When MEA-triazine manufacturing goes wrong

What’s the value in testing for MEA-triazine manufacturing? How much does a few thousand gallons of ethanolamine and formaldehyde cost? And, if you mix wrong, the chemical cost is the least of your problems. How much will the lost business cost once your customers figure it out?

We received five MEA-triazine samples from a reputable, high-quality, high-volume chemical manufacturer. Based on history, we expected all five samples to be around 80% triazine concentration by-weight. All five were very viscous, as expected for this type of sample. But all five are also various shades of yellow, even though their manufacturing dates are within the past few months. Normally, we would expect a freshly manufactured triazine blend to be water clear to slightly yellow. Although we rarely use color as an indicator of a problem, in this case, they called us, so something must be wrong.

We analyzed the first bottle: >70% triazine. Encouraging. Since pipetting accuracy is questionable with viscous samples, we did a 1-1 dilution (by mass) in water. Re-analyzed, the result is 38%, so a 76% triazine blend with a couple percent excess MEA. Very nice.

We proceeded to dilute the remaining samples with the expectation that they would all be >70% triazine. Second sample: Low 30% range with a large amount of excess monoethanolamine. That’s strange. So, we remeasured without dilution: 57% triazine with 15% excess MEA. The remaining three samples were all similar, between 55-60% triazine with 15-20% excess MEA.

Can we fix it?

To understand these samples a little bit more, we took one that was 56% triazine and 16% excess MEA. We weighed out 1 gram of sample, added 64 mg of paraformaldehyde, and vortexed aggressively. The paraformaldehyde suspended in the triazine without reacting — it needs a little base to dissolve. We added 450mg of 1M NaOH and mixed again. The solution turned clear and warm. Success!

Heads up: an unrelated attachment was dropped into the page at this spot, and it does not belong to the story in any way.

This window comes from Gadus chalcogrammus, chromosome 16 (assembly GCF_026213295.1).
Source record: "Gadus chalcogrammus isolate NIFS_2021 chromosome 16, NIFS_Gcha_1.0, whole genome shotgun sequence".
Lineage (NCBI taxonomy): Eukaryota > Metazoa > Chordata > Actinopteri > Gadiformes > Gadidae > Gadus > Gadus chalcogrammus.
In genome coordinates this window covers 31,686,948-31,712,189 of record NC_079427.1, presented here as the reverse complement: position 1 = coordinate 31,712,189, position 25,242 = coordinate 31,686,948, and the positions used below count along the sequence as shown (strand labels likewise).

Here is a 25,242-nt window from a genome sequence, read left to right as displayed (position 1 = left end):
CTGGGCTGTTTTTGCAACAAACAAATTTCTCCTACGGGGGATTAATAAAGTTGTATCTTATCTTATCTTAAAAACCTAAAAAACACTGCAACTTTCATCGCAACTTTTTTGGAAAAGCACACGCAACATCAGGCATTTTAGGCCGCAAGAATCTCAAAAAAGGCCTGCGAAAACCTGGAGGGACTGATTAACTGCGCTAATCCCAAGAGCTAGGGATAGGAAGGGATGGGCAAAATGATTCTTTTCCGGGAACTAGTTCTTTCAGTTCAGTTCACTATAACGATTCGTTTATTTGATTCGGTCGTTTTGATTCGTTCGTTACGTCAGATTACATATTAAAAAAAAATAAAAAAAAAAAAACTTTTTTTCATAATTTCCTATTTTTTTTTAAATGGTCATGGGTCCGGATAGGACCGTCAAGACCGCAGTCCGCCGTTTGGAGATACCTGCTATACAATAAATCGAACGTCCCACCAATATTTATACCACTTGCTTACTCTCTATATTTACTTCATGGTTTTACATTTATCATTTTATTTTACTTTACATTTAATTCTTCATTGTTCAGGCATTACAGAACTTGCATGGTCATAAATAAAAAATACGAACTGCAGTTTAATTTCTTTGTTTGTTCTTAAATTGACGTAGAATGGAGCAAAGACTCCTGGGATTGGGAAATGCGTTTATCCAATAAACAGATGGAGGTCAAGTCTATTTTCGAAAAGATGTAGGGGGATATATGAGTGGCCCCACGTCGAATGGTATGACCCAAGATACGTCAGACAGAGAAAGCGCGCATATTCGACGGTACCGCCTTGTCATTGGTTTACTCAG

When tested, this new sample was 49% triazine with 2% excess MEA. Running through the numbers above, we would expect 47% triazine with 2% excess MEA — very close to the measured results. It’s great when the math works out.

Start (mg)Reaction (mg)End (mg)End (%)
Table 1. Modifying a high-excess-MEA triazine batch with extra formaldehyde

Theoretically, MEA-triazine manufacturing is easy. It’s just three molecules of monoethanolamine and three molecules of formaldehyde. But the devil’s in the details: What’s the MEA quality? What’s the formaldehyde concentration? Did you paraformaldehyde dissolve properly? Are there stabilizers in your formalin? Did you maintain the right temperature for the reaction to proceed quickly while avoiding product damage?

Measure before your customers do


If you get any of these wrong, your customers will let you know — possibly. They might never know the concentration was wrong (although more and more are testing with an OPAL-103), but they will eventually figure out it performs poorly. Best case, they tell you. More likely, they quit buying from you.

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MEA-triazine manufacturing samples

When MEA-triazine manufacturing goes wrong

In a quality control test, five MEA-triazine samples received from a high-volume chemical manufacturer showed inconsistencies in triazine concentration and excess MEA. Though the initial sample met expectations, subsequent samples were in the low 30% and 55-60% range for triazine with excess MEA. Mistakes in manufacturing processes may lead to poor performance, potentially resulting in lost customers.

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